When the crowd of several hundred was silent, he continued:
“I did not start this boycott. I was asked by you to serve as your spokesman. I want it to be known the length and breadth of this land that if I am stopped, this movement will not stop. If I am stopped, our work will not stop. For what we are doing is right. What we are doing is just. And God is with us.” – from Rhapsody in Books Weblog
I can’t even imagine how scared or angry he must have been at that moment. He could have started a war right then, right there, in front of his own home. To some degree there is a part of me that says it would have been justified. He did not start a war. He did not encourage violence in any way. He did challenge the black people who there because they had been gathered at their church making plans to continue their fight for equality to be the people they claimed to be, good people, smart people. People that deserved to be treated equally. This was a turning point in their fight for equality. Historians agree on that point.
I believe that is what we as individuals and a nation need to do. All of us irregardless of the color of our skin, the name of our faith, our economic status or our sexual preferences need to be the smart, respectful caring people that we want everyone to be. We need to quit expecting everyone to be just like us but still treat them with respect when they are different.
Don’t misunderstand me, I do not believe you have to agree with everyone. I do not believe you have to support or endorse other people’s behavior if it conflicts with yours but I do believe you can disagree and still respect the person. I believe you can and should have civil conversations with people who are not like you. How else will we ever learn to get along?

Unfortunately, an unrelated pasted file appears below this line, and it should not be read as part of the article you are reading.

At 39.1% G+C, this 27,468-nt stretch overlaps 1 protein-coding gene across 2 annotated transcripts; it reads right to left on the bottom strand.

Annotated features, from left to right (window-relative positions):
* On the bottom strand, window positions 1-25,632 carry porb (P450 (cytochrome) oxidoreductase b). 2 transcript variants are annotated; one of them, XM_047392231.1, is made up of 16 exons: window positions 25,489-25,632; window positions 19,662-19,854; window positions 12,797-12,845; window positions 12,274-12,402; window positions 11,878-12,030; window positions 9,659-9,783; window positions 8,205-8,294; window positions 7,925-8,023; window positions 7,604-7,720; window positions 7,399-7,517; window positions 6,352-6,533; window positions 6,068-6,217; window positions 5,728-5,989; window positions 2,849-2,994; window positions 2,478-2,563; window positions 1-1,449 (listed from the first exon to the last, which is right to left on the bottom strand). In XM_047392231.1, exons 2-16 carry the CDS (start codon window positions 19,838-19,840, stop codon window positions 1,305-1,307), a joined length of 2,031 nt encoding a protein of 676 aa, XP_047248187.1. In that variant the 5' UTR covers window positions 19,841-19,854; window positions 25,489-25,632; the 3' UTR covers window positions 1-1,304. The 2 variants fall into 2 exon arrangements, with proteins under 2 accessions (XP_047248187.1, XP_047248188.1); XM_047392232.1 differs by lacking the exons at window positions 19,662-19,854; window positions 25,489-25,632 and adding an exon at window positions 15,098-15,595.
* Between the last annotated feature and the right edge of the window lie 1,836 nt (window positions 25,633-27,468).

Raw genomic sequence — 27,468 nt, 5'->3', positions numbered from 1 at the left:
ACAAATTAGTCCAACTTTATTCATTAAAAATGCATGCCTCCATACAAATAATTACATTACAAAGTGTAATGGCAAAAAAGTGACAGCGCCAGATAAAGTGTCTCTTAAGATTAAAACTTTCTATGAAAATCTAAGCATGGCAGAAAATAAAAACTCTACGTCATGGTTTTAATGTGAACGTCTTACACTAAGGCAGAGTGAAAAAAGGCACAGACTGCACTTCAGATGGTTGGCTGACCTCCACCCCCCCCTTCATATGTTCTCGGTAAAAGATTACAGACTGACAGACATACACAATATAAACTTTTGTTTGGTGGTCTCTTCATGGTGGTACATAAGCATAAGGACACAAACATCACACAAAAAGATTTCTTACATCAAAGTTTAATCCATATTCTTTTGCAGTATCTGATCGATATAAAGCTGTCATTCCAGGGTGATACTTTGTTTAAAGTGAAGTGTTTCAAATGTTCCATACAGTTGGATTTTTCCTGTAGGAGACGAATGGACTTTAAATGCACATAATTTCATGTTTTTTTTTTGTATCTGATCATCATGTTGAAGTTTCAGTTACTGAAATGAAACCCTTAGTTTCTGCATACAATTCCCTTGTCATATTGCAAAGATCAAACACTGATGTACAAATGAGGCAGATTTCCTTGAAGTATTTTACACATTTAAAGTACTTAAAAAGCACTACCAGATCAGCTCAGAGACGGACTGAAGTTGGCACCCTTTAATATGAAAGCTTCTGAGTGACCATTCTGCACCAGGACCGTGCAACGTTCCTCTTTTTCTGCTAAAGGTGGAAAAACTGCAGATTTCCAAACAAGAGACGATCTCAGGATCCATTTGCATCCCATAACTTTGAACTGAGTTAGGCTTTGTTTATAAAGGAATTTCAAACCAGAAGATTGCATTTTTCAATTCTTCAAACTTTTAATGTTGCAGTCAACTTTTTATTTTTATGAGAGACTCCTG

I started this post talking about parenting, to those of you with kids at home, I encourage you to teach your children to live out your family’s beliefs. Teach them to respect people, all people. Teach them there are consequences for decisions, all decisions, good and bad. Teach them to work and be honest, but kind. How? Include them in your daily life. It takes time. Time enforcing the rules you choose. Time playing with them. Time doing household chores together. Time helping others together. Time learning together.
To those of us that don’t have kids at home anymore, look around. There are young families and kids in your neighborhood, at work and your church that could use your encouragement. Parenting is hard (and scary). We know, we’ve been there. Be a listener to the young mom or dad at work over lunch. You don’t have to have words of wisdom just let them know you made it through and so will they. Babysit the neighbor kids so their parents can have a break. Hire the neighbor kids to do odd jobs for you.
Unfortunately we live in a broken world and our kids are going to get hurt. I wish I could remove the fear from parenting. I can’t but I wonder what would happen if we all treated each other with respect? What would happen if we would not participate in name calling, mud slinging and violent behavior in our day to day lives at home, at our jobs and in our neighborhoods? I believe the only way this world is going to change is one life, one family at a time. All lives matter.